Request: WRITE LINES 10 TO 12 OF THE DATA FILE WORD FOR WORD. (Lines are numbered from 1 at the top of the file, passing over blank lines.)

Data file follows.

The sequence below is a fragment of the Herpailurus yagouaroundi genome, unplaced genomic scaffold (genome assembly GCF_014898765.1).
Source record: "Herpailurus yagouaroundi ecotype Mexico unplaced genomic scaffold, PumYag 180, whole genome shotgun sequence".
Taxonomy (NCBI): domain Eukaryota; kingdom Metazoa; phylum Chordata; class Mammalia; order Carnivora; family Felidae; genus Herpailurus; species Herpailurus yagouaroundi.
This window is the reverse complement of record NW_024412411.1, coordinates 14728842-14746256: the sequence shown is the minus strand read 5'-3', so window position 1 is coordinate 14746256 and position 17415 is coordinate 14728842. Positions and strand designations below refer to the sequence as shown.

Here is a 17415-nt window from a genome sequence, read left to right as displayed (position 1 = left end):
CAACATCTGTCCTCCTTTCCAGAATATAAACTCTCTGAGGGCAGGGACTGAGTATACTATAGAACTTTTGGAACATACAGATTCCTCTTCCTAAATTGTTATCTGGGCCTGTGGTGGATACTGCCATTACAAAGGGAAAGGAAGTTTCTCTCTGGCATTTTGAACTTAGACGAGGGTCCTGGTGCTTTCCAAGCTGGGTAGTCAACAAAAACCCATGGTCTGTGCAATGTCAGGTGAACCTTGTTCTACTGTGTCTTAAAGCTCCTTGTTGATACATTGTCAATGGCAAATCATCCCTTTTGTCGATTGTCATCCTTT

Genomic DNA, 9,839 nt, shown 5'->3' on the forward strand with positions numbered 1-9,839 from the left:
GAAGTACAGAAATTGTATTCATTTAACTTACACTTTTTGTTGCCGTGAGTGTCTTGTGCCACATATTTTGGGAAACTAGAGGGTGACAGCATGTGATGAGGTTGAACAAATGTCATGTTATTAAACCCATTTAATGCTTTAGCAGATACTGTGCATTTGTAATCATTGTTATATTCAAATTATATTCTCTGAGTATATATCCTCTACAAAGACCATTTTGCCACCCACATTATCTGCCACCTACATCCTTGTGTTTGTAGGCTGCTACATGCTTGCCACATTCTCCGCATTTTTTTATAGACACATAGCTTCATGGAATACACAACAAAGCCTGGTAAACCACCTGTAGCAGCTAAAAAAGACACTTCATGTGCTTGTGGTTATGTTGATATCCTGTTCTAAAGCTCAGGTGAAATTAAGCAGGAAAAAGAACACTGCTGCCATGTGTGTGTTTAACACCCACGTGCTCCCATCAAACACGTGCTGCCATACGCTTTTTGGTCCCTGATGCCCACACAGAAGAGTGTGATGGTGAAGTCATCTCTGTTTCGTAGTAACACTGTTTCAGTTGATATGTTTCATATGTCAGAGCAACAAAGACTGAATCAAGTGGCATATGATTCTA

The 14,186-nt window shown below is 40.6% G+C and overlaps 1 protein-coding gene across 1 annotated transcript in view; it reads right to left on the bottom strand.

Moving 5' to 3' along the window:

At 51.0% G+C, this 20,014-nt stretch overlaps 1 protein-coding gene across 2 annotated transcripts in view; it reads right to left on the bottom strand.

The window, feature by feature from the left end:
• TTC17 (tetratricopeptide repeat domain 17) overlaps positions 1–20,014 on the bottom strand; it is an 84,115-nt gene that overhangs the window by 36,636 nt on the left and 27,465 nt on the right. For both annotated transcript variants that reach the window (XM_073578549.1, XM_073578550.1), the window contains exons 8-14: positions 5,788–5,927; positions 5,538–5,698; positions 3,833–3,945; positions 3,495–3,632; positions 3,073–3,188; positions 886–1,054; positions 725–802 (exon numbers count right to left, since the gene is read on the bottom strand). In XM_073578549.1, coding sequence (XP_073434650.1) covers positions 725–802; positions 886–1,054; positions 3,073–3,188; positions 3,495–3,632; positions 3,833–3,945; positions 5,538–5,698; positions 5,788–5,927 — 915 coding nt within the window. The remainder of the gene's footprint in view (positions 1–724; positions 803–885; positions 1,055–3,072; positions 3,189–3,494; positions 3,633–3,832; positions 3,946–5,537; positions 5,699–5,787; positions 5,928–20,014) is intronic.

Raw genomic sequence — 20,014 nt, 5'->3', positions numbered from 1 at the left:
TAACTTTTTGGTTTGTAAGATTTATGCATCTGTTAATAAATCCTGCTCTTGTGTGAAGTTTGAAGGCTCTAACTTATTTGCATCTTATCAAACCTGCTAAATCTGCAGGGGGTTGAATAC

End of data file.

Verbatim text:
Moving 5' to 3' along the window:

At 51.0% G+C, this 20,014-nt stretch overlaps 1 protein-coding gene across 2 annotated transcripts in view; it reads right to left on the bottom strand.

The window, feature by feature from the left end: